The Port of Long Beach is one of the ports where the Federal Maritime Commission is looking into...

The Port of Long Beach is one of the ports where the Federal Maritime Commission is looking into problems with delays.

Photo: Jim Park

Imports at the nation’s largest retail container ports are expected to grow dramatically during the first half of 2021, which is likely to exacerbate ongoing problems with congestion and turnaround times.

Container imports are expected to increase, as more people get vaccinated against COVID-19 and turn to more in-store shopping, according to the monthly Global Port Tracker report released March 8 by the National Retail Federation and Hackett Associates.

U.S. ports covered by Global Port Tracker handled 2.06 million Twenty-Foot Equivalent Units in January. With a 13% year-over-year increase, it was the busiest January since NRF began tracking imports in 2002 and the first time the month has ever topped the 2 million TEU mark. (A TEU is one 20-foot container or its equivalent.)

This means trucking companies operating in busy cargo ports will likely only see conditions worsen with congestion and delays.

In a survey earlier this year of local, regional and national trucking organizations, the Harbor Trucking Association found that that costs and disruption arising from detention and demurrage (D&D) are threatening the nation’s intermodal carriers. More than half, 56%, reported critical negative effects on their business and 89% saying it has a highly negative effect.

Sixty-four percent (64%) of respondents reported that more than 15% of their containers were incurring D&D charges (with 32% incurring charges on more than 20% of their containers).  and “no appointment available” was the most commonly cited reason for dispute of these charges.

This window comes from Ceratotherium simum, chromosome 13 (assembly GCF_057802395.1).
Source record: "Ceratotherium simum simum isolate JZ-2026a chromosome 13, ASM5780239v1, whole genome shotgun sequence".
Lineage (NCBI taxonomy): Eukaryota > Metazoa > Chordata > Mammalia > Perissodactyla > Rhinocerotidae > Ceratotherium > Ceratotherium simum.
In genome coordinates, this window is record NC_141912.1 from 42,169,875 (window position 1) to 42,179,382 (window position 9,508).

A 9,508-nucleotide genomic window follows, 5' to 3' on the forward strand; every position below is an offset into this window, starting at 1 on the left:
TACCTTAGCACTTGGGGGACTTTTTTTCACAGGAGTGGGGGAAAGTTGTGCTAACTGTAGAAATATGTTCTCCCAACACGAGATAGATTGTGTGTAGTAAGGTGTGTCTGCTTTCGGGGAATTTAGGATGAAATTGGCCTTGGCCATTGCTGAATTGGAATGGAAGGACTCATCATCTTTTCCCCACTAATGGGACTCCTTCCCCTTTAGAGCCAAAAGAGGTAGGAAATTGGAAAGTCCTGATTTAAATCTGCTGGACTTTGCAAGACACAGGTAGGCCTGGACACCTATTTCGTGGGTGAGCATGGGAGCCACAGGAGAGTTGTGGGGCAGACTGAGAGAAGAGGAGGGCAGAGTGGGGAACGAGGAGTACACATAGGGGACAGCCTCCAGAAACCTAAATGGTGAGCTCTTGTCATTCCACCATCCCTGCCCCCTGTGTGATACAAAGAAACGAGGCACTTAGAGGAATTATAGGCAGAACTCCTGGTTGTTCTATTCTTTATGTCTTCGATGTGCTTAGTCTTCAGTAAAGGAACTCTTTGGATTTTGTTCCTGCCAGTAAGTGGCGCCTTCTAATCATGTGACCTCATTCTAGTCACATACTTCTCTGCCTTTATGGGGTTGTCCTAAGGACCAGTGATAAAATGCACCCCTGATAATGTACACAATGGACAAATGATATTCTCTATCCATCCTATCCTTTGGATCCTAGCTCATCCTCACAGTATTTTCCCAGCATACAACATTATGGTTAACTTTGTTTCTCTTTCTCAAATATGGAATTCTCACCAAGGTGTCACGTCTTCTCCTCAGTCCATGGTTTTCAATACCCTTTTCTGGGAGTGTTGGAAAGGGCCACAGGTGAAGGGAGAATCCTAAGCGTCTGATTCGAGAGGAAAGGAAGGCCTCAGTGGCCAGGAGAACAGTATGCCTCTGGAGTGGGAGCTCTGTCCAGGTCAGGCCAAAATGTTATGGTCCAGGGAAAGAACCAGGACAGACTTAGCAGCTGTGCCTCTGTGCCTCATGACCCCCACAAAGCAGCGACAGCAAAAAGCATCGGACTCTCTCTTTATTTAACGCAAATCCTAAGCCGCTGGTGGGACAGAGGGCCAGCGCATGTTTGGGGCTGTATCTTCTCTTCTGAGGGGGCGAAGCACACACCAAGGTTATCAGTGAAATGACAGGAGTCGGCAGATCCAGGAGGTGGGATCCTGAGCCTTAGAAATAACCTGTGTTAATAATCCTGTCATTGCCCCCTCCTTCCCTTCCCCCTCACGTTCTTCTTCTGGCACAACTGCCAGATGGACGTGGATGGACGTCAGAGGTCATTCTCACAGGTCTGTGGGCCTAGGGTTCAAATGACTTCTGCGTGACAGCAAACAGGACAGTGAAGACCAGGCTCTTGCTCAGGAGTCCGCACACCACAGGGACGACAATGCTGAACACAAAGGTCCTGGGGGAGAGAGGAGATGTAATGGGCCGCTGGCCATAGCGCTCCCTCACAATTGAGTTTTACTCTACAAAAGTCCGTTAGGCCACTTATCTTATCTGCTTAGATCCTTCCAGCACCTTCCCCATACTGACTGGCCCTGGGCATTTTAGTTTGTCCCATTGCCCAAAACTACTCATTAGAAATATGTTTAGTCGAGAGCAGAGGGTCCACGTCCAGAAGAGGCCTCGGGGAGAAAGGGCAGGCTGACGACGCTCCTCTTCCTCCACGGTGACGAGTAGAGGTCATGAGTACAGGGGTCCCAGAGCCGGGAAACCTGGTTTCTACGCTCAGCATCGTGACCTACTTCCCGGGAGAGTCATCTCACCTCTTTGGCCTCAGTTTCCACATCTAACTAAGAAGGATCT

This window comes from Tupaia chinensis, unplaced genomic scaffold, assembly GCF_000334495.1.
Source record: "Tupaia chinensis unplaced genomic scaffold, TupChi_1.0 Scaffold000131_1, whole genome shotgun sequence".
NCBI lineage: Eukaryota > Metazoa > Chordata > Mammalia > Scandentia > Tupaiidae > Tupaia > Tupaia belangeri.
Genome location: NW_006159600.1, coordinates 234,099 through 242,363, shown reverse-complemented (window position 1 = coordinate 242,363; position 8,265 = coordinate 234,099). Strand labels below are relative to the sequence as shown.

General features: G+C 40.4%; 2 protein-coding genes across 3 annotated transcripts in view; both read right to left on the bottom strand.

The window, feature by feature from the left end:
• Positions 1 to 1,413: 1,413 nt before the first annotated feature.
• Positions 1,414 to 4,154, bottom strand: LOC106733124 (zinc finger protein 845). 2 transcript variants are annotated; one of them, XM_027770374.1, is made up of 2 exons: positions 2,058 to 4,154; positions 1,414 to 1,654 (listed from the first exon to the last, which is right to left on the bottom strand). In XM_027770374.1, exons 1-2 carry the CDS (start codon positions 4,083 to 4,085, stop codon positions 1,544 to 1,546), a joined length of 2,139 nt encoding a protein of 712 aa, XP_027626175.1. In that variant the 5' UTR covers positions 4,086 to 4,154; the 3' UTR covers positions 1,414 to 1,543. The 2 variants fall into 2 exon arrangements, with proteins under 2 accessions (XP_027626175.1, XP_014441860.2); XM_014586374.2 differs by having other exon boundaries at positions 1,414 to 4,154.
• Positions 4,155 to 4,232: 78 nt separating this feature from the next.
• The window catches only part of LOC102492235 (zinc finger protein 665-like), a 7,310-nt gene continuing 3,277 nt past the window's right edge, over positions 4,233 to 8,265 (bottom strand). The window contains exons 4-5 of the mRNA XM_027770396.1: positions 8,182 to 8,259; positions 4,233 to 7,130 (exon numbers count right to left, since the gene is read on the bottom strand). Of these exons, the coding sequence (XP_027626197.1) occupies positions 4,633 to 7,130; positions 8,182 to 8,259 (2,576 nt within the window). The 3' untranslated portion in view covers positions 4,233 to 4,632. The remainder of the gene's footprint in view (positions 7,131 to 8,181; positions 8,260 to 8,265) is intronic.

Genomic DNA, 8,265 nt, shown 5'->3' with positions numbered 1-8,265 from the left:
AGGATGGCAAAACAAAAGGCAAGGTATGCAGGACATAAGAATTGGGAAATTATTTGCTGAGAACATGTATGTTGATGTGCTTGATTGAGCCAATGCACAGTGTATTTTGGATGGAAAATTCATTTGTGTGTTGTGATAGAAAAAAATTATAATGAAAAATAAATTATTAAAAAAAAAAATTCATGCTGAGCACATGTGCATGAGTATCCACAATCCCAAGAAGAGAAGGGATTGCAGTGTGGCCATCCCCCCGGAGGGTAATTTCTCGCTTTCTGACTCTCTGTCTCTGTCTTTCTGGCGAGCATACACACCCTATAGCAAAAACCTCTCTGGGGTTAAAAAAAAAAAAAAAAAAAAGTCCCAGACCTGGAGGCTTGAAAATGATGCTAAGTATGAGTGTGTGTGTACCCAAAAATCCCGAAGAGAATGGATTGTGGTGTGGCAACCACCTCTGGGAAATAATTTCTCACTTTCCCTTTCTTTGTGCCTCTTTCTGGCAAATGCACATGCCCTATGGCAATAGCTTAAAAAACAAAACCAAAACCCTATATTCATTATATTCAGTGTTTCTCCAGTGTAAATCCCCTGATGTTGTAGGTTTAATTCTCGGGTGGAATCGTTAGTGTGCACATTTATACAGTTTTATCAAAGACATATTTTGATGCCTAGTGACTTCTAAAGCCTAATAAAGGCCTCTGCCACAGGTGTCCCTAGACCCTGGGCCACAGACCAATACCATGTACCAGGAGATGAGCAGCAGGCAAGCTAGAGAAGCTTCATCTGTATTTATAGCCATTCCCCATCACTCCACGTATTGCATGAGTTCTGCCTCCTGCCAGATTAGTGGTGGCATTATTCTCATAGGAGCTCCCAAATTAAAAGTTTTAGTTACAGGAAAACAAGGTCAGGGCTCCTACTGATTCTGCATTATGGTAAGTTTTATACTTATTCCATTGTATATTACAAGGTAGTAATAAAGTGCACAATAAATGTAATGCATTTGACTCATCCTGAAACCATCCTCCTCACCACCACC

And it's not just the southern California ports that are seeing problems.

The Federal Maritime Commission is in the process of investigating problems at a number of the nation's busiest ports. The investigation, announced last November, was prompted by the severe bottlenecks at a number of U.S. ocean ports. The commission is investigatin to see whether ocean lines’ detention, demurrage, and container policies are making the situation worse. Commissioner Rebecca Dye last month said she would issue "information demand orders" to ocean carriers and marine terminal operators to gather information to determine if legal obligations related to detention and demurrage practices are being met. The orders cover carriers and terminal operators at the Port of Los Angeles, the Port of Long Beach, and the Port of New York and New Jersey. 

Last month, truck drivers protested outside the Port of Baltimore’s container terminal for the second time in two years, saying congestion is causing hours-long waits for cargo, reported the Baltimore Sun.

About the author
Deborah Lockridge

Deborah Lockridge

Editor and Associate Publisher

Reporting on trucking since 1990, Deborah is known for her award-winning magazine editorials and in-depth features on diverse issues, from the driver shortage to maintenance to rapidly changing technology.

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